Forest of Bowland was designated an AONB in 1964. Situated mostly in north-east Lancashire with a small portion in North Yorkshire, the landscape consists of barren gritstone fells, deep valleys and peat moorland. 13% of the area has been declared a Site of Special Scientific Interest for its heather moorland and blanket bog, a nationally and internationally important habitat for upland birds. The AONB also includes a separate portion known as the Forest of Pendle.
The moors are home to many threatened species including the merlin, golden plover, curlew, ring ouzel and the rare hen harrier.
Forest of Bowland is not on the main tourist track. It’s used mainly by bird-watchers, walkers and cyclists, so you’re guaranteed to find a quiet spot.
The western side of the Forest of Bowland is hilly, rising to heights of 413 m (1,841 ft) and attracts mainly walkers.
Some parts of Bowland only became open to walkers in 2004 when the Countryside and Rights of Way Act 2000 came into force in the area. While this means much of the area has been designated Access Land, it also must be protected for the important natural and cultural heritage, so restrictions do apply. The land is open to forms of recreation on foot, such as walking, birdwatching, picnicking, running and climbing. No vehicles are allowed; nor is cycling, horse riding (except on designated bridleways), camping, hang gliding, paragliding or swimming. Check maps for details.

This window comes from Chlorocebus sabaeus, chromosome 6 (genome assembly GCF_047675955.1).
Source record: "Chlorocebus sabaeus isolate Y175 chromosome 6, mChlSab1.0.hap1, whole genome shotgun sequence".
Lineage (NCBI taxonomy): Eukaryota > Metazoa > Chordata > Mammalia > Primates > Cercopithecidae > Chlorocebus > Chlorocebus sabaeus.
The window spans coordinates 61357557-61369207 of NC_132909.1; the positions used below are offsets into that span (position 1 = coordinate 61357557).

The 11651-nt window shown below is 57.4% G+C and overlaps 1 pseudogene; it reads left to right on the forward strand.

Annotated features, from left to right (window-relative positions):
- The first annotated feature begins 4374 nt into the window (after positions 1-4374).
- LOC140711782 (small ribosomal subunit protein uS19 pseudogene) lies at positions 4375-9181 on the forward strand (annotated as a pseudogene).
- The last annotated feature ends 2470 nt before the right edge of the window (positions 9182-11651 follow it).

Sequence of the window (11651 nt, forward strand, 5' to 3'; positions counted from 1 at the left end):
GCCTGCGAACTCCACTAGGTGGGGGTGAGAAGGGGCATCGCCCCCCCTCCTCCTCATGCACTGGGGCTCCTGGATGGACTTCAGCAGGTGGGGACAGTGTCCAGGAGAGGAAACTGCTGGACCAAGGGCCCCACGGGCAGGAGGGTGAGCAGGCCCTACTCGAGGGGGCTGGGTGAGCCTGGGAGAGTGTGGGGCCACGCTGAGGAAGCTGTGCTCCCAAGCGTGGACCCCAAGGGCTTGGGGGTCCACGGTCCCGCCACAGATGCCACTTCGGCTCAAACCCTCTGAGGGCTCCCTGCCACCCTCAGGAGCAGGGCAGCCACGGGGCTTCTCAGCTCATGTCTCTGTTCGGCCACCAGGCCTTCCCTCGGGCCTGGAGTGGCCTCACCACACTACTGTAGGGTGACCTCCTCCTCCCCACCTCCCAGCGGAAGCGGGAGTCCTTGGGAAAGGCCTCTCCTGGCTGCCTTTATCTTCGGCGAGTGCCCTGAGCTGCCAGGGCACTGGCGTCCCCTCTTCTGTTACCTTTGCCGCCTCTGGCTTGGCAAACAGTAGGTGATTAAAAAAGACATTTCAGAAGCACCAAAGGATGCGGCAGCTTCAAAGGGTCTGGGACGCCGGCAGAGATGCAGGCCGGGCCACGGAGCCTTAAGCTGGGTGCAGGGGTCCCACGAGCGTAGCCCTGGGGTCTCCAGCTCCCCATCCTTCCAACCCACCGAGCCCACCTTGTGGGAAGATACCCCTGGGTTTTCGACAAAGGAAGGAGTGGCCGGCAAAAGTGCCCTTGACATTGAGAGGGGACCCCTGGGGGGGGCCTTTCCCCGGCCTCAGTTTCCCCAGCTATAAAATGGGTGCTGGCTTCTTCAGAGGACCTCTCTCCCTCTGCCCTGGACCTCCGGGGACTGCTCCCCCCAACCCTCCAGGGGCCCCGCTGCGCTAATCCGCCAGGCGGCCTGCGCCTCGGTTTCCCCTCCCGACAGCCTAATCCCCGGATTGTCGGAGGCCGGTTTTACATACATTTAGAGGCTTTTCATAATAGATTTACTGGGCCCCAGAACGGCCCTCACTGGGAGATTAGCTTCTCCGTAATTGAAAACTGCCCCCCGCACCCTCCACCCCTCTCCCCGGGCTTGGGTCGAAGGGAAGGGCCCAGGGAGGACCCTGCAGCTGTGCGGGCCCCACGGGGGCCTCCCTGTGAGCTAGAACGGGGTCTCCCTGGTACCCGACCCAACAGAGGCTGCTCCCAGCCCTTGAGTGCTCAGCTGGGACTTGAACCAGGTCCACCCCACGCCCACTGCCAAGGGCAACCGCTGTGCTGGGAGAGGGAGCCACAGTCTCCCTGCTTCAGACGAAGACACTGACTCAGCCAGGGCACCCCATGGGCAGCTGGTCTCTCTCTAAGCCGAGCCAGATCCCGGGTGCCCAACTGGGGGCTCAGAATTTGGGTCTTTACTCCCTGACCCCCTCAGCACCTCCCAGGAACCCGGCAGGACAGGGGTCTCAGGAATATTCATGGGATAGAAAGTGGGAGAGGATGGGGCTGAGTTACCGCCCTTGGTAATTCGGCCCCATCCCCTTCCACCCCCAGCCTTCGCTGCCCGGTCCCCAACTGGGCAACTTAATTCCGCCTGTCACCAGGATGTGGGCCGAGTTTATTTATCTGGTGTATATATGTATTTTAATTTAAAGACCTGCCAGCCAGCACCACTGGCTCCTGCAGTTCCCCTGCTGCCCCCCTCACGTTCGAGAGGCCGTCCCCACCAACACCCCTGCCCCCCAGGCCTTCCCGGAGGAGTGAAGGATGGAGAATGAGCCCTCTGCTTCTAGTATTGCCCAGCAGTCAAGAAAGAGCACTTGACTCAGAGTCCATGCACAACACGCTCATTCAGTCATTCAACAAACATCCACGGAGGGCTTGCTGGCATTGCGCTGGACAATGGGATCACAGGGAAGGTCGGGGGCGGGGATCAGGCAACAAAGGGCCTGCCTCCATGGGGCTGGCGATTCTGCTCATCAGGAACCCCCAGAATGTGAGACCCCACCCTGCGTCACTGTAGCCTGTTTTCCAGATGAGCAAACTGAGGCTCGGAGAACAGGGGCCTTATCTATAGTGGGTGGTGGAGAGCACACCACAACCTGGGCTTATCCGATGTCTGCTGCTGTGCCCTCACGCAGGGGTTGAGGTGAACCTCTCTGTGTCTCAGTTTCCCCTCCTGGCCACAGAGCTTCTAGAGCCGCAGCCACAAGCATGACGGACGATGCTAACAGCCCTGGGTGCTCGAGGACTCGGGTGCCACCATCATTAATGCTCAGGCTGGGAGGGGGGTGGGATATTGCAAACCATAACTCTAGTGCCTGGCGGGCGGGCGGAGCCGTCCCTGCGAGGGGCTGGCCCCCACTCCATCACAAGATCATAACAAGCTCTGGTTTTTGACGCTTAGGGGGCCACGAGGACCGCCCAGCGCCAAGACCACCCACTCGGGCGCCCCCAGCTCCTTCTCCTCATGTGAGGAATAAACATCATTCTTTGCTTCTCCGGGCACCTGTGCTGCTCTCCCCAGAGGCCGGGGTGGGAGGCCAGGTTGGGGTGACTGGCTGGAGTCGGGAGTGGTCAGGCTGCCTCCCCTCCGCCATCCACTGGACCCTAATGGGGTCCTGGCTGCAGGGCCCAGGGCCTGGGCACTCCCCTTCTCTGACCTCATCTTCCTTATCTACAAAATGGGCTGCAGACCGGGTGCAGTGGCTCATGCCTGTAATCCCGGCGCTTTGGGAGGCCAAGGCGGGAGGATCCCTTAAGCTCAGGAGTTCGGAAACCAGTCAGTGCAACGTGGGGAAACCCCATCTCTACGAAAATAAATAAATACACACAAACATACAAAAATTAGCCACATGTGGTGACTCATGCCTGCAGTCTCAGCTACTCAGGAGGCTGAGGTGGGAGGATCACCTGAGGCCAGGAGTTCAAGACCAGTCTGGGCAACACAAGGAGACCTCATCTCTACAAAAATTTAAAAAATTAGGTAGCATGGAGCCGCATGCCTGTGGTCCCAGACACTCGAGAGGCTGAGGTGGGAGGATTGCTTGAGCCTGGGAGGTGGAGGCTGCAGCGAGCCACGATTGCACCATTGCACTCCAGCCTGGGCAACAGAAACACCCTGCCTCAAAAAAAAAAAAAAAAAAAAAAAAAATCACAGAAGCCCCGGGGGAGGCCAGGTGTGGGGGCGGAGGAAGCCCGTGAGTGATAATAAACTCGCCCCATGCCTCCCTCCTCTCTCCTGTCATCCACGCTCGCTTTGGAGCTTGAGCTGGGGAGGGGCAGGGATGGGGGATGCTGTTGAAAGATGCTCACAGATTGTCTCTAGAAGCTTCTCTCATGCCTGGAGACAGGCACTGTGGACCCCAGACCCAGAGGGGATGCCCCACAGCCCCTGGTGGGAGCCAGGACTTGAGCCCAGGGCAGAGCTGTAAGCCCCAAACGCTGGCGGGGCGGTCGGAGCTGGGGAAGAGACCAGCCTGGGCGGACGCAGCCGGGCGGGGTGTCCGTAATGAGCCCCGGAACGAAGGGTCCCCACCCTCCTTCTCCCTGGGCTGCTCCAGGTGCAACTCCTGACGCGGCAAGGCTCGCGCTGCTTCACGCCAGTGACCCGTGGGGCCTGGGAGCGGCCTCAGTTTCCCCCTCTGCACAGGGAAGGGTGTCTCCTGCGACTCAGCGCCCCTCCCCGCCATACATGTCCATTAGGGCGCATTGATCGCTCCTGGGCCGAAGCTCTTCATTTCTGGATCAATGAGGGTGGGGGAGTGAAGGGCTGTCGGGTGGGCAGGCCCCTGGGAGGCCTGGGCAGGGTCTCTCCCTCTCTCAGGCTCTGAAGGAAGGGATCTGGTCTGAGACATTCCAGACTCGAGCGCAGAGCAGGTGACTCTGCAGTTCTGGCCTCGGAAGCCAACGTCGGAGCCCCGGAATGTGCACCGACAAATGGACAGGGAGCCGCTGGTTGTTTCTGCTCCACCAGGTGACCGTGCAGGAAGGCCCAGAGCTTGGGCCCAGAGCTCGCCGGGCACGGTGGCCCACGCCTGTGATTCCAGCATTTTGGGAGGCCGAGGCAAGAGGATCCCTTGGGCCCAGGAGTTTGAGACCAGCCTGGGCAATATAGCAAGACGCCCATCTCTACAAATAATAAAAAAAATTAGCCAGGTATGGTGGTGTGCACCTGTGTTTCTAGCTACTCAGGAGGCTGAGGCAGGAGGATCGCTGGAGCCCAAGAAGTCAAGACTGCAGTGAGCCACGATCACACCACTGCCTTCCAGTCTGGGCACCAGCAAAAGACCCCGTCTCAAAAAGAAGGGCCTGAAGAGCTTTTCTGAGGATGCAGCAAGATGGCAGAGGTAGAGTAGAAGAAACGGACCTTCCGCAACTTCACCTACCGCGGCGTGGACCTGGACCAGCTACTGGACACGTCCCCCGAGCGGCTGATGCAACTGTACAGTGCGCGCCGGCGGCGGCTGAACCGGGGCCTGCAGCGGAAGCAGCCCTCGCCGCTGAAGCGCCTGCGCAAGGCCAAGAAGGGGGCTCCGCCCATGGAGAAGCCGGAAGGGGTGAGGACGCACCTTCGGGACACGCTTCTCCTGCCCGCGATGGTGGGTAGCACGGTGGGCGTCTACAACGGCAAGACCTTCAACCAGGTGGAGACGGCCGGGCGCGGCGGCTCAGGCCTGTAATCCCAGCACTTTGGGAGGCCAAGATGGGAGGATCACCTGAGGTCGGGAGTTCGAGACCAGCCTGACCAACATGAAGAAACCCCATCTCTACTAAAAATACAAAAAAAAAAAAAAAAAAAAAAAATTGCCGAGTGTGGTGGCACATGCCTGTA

Otherwise, there are over 500 listed buildings and 18 scheduled monuments within this area, representing snapshots of its history over the years.
Although named ‘Forest of Bowland’, there are fewer trees than you might expect to see: the name refers to its historic status as a hunting ground, when the term included any land that supported deer and other game.